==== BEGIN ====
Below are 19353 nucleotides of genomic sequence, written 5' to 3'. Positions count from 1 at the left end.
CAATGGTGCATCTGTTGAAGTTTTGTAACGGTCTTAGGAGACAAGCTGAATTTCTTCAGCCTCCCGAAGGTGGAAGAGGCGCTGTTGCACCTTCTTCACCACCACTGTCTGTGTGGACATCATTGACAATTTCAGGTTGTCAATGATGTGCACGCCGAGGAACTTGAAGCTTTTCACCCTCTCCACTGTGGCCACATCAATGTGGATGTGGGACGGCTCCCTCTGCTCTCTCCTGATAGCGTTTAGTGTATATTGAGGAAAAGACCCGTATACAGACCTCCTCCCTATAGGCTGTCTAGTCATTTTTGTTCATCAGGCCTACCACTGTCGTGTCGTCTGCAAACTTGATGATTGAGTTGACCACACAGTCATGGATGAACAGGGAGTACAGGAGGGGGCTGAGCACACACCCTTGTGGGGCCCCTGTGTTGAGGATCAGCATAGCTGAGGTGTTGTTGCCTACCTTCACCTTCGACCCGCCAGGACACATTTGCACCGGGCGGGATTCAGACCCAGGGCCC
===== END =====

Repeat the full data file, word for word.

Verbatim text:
Below are 19353 nucleotides of genomic sequence, written 5' to 3'. Positions count from 1 at the left end.
CAATGGTGCATCTGTTGAAGTTTTGTAACGGTCTTAGGAGACAAGCTGAATTTCTTCAGCCTCCCGAAGGTGGAAGAGGCGCTGTTGCACCTTCTTCACCACCACTGTCTGTGTGGACATCATTGACAATTTCAGGTTGTCAATGATGTGCACGCCGAGGAACTTGAAGCTTTTCACCCTCTCCACTGTGGCCACATCAATGTGGATGTGGGACGGCTCCCTCTGCTCTCTCCTGATAGCGTTTAGTGTATATTGAGGAAAAGACCCGTATACAGACCTCCTCCCTATAGGCTGTCTAGTCATTTTTGTTCATCAGGCCTACCACTGTCGTGTCGTCTGCAAACTTGATGATTGAGTTGACCACACAGTCATGGATGAACAGGGAGTACAGGAGGGGGCTGAGCACACACCCTTGTGGGGCCCCTGTGTTGAGGATCAGCATAGCTGAGGTGTTGTTGCCTACCTTCACCTTCGACCCGCCAGGACACATTTGCACCGGGCGGGATTCAGACCCAGGGCCC